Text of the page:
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I know not for everyone, and I am sorry for that.
Our 2016-2017 school year has taught me quite a lot. First, I learned that finishing school knowing your children have learned so much is one of the best feelings. I love homeschooling this time of year. All the hard work on both their and my part has proven to be a blessing. All the times they cried and didn’t want to finish their work and all the times I cried and didn’t want to make them feels distant and worth it. All the seven-hour math sessions to keep from falling behind have proven to bless us with a long summer break and time to play. I don’t love homeschooling during those late nights and long days, but I know the hope of summer is close.
The second and more valuable lesson I learned this year is that I am going to miss this when it’s gone. I could see it in the eyes of my friend’s whose last school aged child walked across the stage to graduate this year. It isn’t even gone, and they already miss it. I can see the years of dedication to their children’s education draped on their shoulders like a beautiful shawl of grace and love. They helped me see that although these years are hard, I will miss them when my little monster might walks across the stage leaving me a retired homeschool teacher.
Thirdly, that may only be a word in my head, and I learned that a community of people with like-minded ideas is more valuable than I realized. I have become very close to some fellow homeschool mothers, and I realized this year that I was lost without them. Knowing that I am not alone in the struggle to be the best teacher, choose the best curriculum and push them but not force them to be their best. Every year I spend many hours wondering over the extensive list of subjects needed to complete their grade level and move onto the next. It can be an excruciating obsessive task. I get lost in the descriptions of what each book promises to teach my child. This year, however, I leaned in and let the wisdom of those around me sooth my confused teacher’s heart. It was beautiful and life-giving.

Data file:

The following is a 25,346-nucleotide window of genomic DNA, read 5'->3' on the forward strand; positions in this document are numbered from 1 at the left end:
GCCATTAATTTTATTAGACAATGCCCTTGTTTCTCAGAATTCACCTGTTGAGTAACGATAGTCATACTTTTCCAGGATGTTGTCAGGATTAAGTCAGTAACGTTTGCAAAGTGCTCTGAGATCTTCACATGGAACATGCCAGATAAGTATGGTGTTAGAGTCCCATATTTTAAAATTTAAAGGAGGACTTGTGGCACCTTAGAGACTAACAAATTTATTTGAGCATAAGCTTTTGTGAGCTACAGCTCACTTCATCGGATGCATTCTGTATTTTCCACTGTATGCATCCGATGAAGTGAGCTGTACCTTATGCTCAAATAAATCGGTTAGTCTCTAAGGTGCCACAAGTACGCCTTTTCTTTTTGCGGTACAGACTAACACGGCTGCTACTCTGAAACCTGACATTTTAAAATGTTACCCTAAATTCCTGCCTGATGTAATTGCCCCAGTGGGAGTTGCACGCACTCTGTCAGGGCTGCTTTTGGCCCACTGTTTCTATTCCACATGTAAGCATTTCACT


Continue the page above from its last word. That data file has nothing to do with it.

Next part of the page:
Fourth, but not last I learned that I am my children’s mother, teacher and their friend. I am building a relationship with them that will far outlast their childhood education. We will work together to learn and grow as a unit. I have a feeling that if I pay close attention, they will teach me more about life and joy than anything ever has.
Homeschooling is a lot of work. I feel like a failure quite often, and I am constantly scared that I am doing this all wrong. The weeks between spring break and the last day of school are excruciating. The hours drag on and on and on. We have spent the last couple days doing very little. The kids have barely gotten off the couch, and I have taken the time to catch up on dishes. It has been an incredible week of much-needed rest.
As this school year ends and the summer rolls in I feel blessed to be able to look over at my littles and see their joy of accomplishment. I may not always love homeschooling, but I always desperately love my children. I would give up all my time and every hobby I have to walk with them on this journey. I always felt alone in school. The desk dividers and no talking rule separated me from the students around me and the teachers who were busy trying to fulfill their responsibilities. My school experience was one of separation and lonely learning. I may not always enjoy the long homeschool days, but I wouldn’t trade being curled up on our couch talking through all their work for anything.
I guess the most valuable lesson I learned this year was to broaden my perspective and see our homeschool time from my children’s perspective. They get to be curled up in their safe place wrapped in their blankets and learning alongside their people.
May you find the most challenging of all your moments and to see them from the eyes of the people you are doing them for.